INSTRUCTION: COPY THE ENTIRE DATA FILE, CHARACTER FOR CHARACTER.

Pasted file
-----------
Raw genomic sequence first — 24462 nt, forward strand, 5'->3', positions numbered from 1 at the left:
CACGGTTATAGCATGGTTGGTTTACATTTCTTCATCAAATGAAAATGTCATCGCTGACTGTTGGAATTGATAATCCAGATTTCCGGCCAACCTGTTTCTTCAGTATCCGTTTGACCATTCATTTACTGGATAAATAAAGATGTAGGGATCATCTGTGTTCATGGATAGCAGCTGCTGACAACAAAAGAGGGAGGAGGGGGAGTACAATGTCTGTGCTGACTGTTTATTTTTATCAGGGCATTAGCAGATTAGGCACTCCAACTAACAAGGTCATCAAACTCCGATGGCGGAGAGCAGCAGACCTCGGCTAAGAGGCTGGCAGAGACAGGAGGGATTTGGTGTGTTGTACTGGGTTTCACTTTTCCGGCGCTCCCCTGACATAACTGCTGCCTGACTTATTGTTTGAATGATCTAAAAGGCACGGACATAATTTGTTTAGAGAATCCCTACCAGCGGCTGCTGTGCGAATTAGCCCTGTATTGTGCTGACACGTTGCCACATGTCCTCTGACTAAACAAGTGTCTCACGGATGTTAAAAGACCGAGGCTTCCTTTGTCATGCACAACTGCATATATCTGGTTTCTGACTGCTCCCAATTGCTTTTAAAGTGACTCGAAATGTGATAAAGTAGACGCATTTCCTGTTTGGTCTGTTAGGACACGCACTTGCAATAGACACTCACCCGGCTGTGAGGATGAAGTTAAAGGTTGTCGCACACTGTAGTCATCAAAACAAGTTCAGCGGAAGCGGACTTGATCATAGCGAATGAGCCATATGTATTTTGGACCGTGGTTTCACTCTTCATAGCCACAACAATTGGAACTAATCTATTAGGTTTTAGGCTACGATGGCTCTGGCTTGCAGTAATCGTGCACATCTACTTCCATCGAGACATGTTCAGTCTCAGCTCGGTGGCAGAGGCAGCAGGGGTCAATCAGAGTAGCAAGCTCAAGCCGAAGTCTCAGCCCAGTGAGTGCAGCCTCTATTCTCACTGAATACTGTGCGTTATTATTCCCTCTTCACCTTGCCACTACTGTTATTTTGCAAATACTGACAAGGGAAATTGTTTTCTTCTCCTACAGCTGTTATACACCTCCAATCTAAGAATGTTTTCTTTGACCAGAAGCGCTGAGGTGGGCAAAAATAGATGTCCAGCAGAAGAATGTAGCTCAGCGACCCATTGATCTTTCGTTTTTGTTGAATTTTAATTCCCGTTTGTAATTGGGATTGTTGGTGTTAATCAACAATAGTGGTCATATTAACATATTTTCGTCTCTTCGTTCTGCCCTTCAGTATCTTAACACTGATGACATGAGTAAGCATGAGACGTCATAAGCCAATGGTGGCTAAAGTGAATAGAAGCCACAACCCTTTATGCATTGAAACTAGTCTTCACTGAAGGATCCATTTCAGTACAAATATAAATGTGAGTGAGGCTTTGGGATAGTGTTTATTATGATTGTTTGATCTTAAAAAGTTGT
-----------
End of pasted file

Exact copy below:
Raw genomic sequence first — 24462 nt, forward strand, 5'->3', positions numbered from 1 at the left:
CACGGTTATAGCATGGTTGGTTTACATTTCTTCATCAAATGAAAATGTCATCGCTGACTGTTGGAATTGATAATCCAGATTTCCGGCCAACCTGTTTCTTCAGTATCCGTTTGACCATTCATTTACTGGATAAATAAAGATGTAGGGATCATCTGTGTTCATGGATAGCAGCTGCTGACAACAAAAGAGGGAGGAGGGGGAGTACAATGTCTGTGCTGACTGTTTATTTTTATCAGGGCATTAGCAGATTAGGCACTCCAACTAACAAGGTCATCAAACTCCGATGGCGGAGAGCAGCAGACCTCGGCTAAGAGGCTGGCAGAGACAGGAGGGATTTGGTGTGTTGTACTGGGTTTCACTTTTCCGGCGCTCCCCTGACATAACTGCTGCCTGACTTATTGTTTGAATGATCTAAAAGGCACGGACATAATTTGTTTAGAGAATCCCTACCAGCGGCTGCTGTGCGAATTAGCCCTGTATTGTGCTGACACGTTGCCACATGTCCTCTGACTAAACAAGTGTCTCACGGATGTTAAAAGACCGAGGCTTCCTTTGTCATGCACAACTGCATATATCTGGTTTCTGACTGCTCCCAATTGCTTTTAAAGTGACTCGAAATGTGATAAAGTAGACGCATTTCCTGTTTGGTCTGTTAGGACACGCACTTGCAATAGACACTCACCCGGCTGTGAGGATGAAGTTAAAGGTTGTCGCACACTGTAGTCATCAAAACAAGTTCAGCGGAAGCGGACTTGATCATAGCGAATGAGCCATATGTATTTTGGACCGTGGTTTCACTCTTCATAGCCACAACAATTGGAACTAATCTATTAGGTTTTAGGCTACGATGGCTCTGGCTTGCAGTAATCGTGCACATCTACTTCCATCGAGACATGTTCAGTCTCAGCTCGGTGGCAGAGGCAGCAGGGGTCAATCAGAGTAGCAAGCTCAAGCCGAAGTCTCAGCCCAGTGAGTGCAGCCTCTATTCTCACTGAATACTGTGCGTTATTATTCCCTCTTCACCTTGCCACTACTGTTATTTTGCAAATACTGACAAGGGAAATTGTTTTCTTCTCCTACAGCTGTTATACACCTCCAATCTAAGAATGTTTTCTTTGACCAGAAGCGCTGAGGTGGGCAAAAATAGATGTCCAGCAGAAGAATGTAGCTCAGCGACCCATTGATCTTTCGTTTTTGTTGAATTTTAATTCCCGTTTGTAATTGGGATTGTTGGTGTTAATCAACAATAGTGGTCATATTAACATATTTTCGTCTCTTCGTTCTGCCCTTCAGTATCTTAACACTGATGACATGAGTAAGCATGAGACGTCATAAGCCAATGGTGGCTAAAGTGAATAGAAGCCACAACCCTTTATGCATTGAAACTAGTCTTCACTGAAGGATCCATTTCAGTACAAATATAAATGTGAGTGAGGCTTTGGGATAGTGTTTATTATGATTGTTTGATCTTAAAAAGTTGT